The Commodore 64 is by far the most famous and successful computer Commodore ever made. But there were numerous Commodore computer models over the years. Some were also successful. Some were complete flops. Overall Commodore had a good 18-year run, but it could have been so much longer and better.
Let’s take a walk through the Commodore computer models from the beginning in 1976 to the bitter end in 1994.
An 8086-series microprocessor, the 8088, powered the original IBM PC. Its direct descendants power PCs to this day. Not only that, they power modern Macs too. This was always controversial, especially running Mac OS on Intel chips. Why? What are the disadvantages of the 8086 microprocessor?
Old IDE hard drives are slow and unreliable, due to their age. What if I could tell you there’s a cheap, readily available substitute that’s both solid state and faster? There is. Let’s talk about using compact flash as a hard drive.
If you ask why did IBM fail, I assume you mean why did IBM ultimately fail in the personal computer market. IBM is still in business, after all. But its exit from the PC market after 24 years, including a period of dominance in the 1980s, does seem curious. And it raises another question: What does IBM do now?
I experienced IBM’s fall in this market firsthand. I sold computers at retail in 1994 and 1995. IBM’s computers at that time were no worse than anyone else’s, but I had an extremely difficult time selling them. Many consumers didn’t trust IBM and didn’t want to get somehow locked in. There was nothing wrong with those machines, but it sure was a lot easier to just sell them a Compaq.
The IBM PS/1, sometimes called the IBM PS1, was a line of 1990s personal computer systems, not to be confused with the Sony Playstation video game console that’s also often called the PS1. The PS/1 was IBM’s second attempt at a mass market consumer PC.
You can neatly divide the PS/1 into two generations. While they ran the same software, they had major philosophical differences. Perhaps more than any other computer line, they represent IBM’s change of heart in the early 1990s as it tried to survive in an extremely competitive and crowded market.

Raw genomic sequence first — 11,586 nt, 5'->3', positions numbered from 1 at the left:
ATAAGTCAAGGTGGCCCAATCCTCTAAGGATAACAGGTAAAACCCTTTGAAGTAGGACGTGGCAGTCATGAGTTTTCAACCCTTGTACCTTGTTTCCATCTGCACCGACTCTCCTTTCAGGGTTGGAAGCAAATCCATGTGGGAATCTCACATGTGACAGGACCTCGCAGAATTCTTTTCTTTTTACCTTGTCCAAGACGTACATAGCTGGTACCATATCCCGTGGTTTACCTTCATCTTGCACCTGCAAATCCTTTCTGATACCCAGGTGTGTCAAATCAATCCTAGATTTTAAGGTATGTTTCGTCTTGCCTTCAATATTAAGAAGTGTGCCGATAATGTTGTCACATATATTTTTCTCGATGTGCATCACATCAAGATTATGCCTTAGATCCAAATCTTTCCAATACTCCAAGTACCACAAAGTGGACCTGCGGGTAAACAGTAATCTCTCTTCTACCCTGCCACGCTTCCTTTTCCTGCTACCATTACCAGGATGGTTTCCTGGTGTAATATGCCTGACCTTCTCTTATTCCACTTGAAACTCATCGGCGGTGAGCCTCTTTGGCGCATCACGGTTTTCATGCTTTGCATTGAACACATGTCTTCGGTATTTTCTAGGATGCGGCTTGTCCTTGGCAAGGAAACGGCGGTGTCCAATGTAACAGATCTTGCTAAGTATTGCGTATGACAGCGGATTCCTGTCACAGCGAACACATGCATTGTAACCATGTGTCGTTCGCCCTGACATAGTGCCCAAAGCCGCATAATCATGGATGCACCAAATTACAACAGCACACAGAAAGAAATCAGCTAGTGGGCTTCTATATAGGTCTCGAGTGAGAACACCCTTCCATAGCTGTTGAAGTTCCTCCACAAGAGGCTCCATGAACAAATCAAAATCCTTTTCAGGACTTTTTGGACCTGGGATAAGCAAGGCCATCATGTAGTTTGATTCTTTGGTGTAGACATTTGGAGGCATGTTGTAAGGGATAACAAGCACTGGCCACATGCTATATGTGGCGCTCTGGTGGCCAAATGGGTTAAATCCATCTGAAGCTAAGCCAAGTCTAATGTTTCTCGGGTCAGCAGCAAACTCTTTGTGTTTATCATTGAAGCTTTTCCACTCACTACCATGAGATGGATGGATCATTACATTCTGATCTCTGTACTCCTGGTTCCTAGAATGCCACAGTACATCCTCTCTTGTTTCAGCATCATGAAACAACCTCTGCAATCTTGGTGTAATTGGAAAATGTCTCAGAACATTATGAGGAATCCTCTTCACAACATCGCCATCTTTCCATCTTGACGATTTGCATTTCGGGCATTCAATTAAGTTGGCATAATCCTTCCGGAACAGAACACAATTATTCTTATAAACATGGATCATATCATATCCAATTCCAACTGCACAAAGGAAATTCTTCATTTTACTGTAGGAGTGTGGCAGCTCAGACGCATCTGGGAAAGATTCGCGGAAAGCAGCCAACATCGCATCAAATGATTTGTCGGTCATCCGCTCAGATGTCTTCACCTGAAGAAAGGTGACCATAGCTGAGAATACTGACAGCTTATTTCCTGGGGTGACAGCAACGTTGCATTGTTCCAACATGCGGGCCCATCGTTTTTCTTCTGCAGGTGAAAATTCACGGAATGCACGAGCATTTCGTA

Readers of a certain age will remember CompUSA, a defunct big-box computer retailer. What happened to CompUSA? It went out of business, then came back as an undead brand, then went away again.
In some ways, CompUSA was the epitome of 1990s computer retail. It had huge big box stores with aisles of software and upgrades. It sold desktop computers, including its own house brand, Compudyne, manufactured for CompUSA by Acer. But the business model didn’t work as well in the 21st century.
If you’re still using Windows XP, I wish you’d stop. Seriously, for your safety and the safety of others, I wish you’d stop. The good news is you have some options, and you’ll probably be happier with one of them.
It’s been a long time since I’ve seen someone explain the benefits of defragmenting your computer hard drive. I do see a lot of misconceptions out there. I explained defragmenting in my 1999 book, so I’ll explain it again.
Part of the misconception is that things have changed. The tools have changed, yes. But the need hasn’t.
Looking at the Commodore 64 vs Amiga seems a little odd, at least to me. After all, the machines were never intended to be rivals. The Amiga was supposed to succeed the 64. Commodore bought Amiga because they couldn’t make a 64 successor on their own, so they intended for the Amiga to replace it. It didn’t fully succeed, and maybe that’s why the comparison is still interesting.
Looking back, the machines may seem similar today. But in 1985 they sure didn’t.
I picked up an off-lease Lenovo Thinkcentre M58 over the weekend. Based on the date code on the hard drive, this one dates to 2010. It’s a serviceable machine. You have a few options when it comes to Lenovo Thinkcentre M58 upgrades. I wouldn’t necessarily use one as a basis for a $100 gaming PC but you can make a great general purpose home PC out of one.